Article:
Regionalised health and care will become commonplace with the implementation of sustainability and transformation partnerships (STPs), whilst concurrently, global digital exemplars (GDEs) will enhance NHS digital maturity. In parallel, we have an unprecedented chance to break down silos for diagnostic disciplines, whilst retaining specialist departmental services.
The role of the hospital picture archiving and communication system (PACS), electronic patient record (EPR) and vendor neutral archive (VNA) is changing to support enterprise wide digitisation ambitions and regionalised ways of working:
- A modern PACS must serve more than radiology. Every hospital diagnostic discipline, from radiology to pathology, dermatology, breast, and more, must be enabled to work more closely with each other and with the rest of medicine by fully harnessing information and imaging captured.
- This does not require the erosion of diagnostic discipline identities.
- Integrating diagnostics is an opportunity to share information to better inform reports.
- Multi-directional information flows between ologies, the rest of medicine and linking back to the EPR can improve diagnoses and alert frontline clinical staff to important information.
- The role of the VNA is moving from a necessary storage archive for radiology, to an intelligence goldmine harnessing the data captured by all ologies for decisions at the point of care, richer reporting and machine learning.
- We can now start to create regional diagnostic hubs, that allow digital imaging to flow where it is needed to make the best use of scarce resources, and to follow the individual, so that timely and better decisions can be made for and with patients. Economies of scale can be exploited to maximum gain – enabling better use of specialist resources and skills.
Regional healthcare initiatives in the UK: an opportunity for silo-busting and integrated diagnostics
Breaking down silos: delivering true clinical value from a VNA
Redefining technologies in the quest for patient centricity
Two NHS trusts take ‘giant leap’ in connecting diagnostics across hospitals
Breaking information out of silos has implications beyond informing immediate clinical decisions. There are significant implications for artificial intelligence and machine learning.
In radiology alone, millions of X-rays, CT scans, MRIs and a plethora of other diagnostic imaging have been stored digitally for many years, for the most part sitting in departmental archives undisturbed.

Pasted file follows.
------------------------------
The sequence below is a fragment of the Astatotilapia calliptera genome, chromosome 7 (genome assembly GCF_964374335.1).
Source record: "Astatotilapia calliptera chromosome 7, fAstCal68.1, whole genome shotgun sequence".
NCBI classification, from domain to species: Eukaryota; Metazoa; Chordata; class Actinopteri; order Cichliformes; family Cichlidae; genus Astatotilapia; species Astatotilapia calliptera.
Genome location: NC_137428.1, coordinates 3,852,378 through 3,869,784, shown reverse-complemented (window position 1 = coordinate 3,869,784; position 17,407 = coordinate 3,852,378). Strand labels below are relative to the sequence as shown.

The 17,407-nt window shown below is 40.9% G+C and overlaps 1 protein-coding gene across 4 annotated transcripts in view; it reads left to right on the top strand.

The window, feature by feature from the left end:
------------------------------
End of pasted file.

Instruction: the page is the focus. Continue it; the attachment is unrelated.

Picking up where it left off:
Teaching computers to analyse this imaging, could unleash one of the NHS’ biggest un-tapped resources.
- Rich datasets from all diagnostic departments may very soon be accessible from single points of storage like the VNA. This will become a central component of the NHS enterprise, where data can be re-processed and re-analysed continuously to add clinical decision support for precision and personalised medicine based on population comparisons.
- Machines can be more than a powerful decision support system, they could be programmed to proactively suggest patients suspected of having conditions.
- Artificial intelligence technologies can search through imaging in advance of reports being carried out and flag to healthcare professionals patients who appear to be at risk.
Artificial intelligence and the indispensable human in diagnostics
Could imaging be a goldmine for healthcare providers’ artificial intelligence?
What intelligence can hospitals gain from diagnostics?
Introducing AI and ML applications in healthcare – from the algorithm development sandbox to the clinical wilderness
We have an opportunity to think big. Enterprise and regionally integrated diagnostics are fast becoming essential. But the NHS could even think about national economies of scale when it comes to diagnostic technology infrastructure.
Cloud technology, and private cloud in particular, has the potential to speed up the time in which all parts of the health service benefit from the latest innovation and software updates, to enable the collaboration demanded by evolving models of care, and to use the ‘N’ in the NHS to greatest effect, whilst still allowing specialist functionality demanded by the frontline.
- There are opportunities for national economies of scale without reverting to the National Programme for IT.
- Northern Ireland has already exploited cloud to deliver one of the biggest PACS deployments in the world, covering the entirety of Northern Ireland, so that healthcare professionals across different disciplines can access a patient’s radiology record from almost any location.
- Large scale cloud deployment has already been seen in England where more than 400 NHS sites are using the Sectra Image Exchange Portal.
- NHS organisations can no longer afford to work from IT systems that are years out of date. We can do more than leapfrog digital maturity; and we can enhance cyber resilience.
- Security, often cited as a point of concern in cloud adoption, has the potential to be significantly enhanced, particularly at a time when skilled IT resources are in high competition.
A UK-wide cloud for diagnostics could leapfrog digital maturity
Could the NHS be the most powerful IT customer in the world?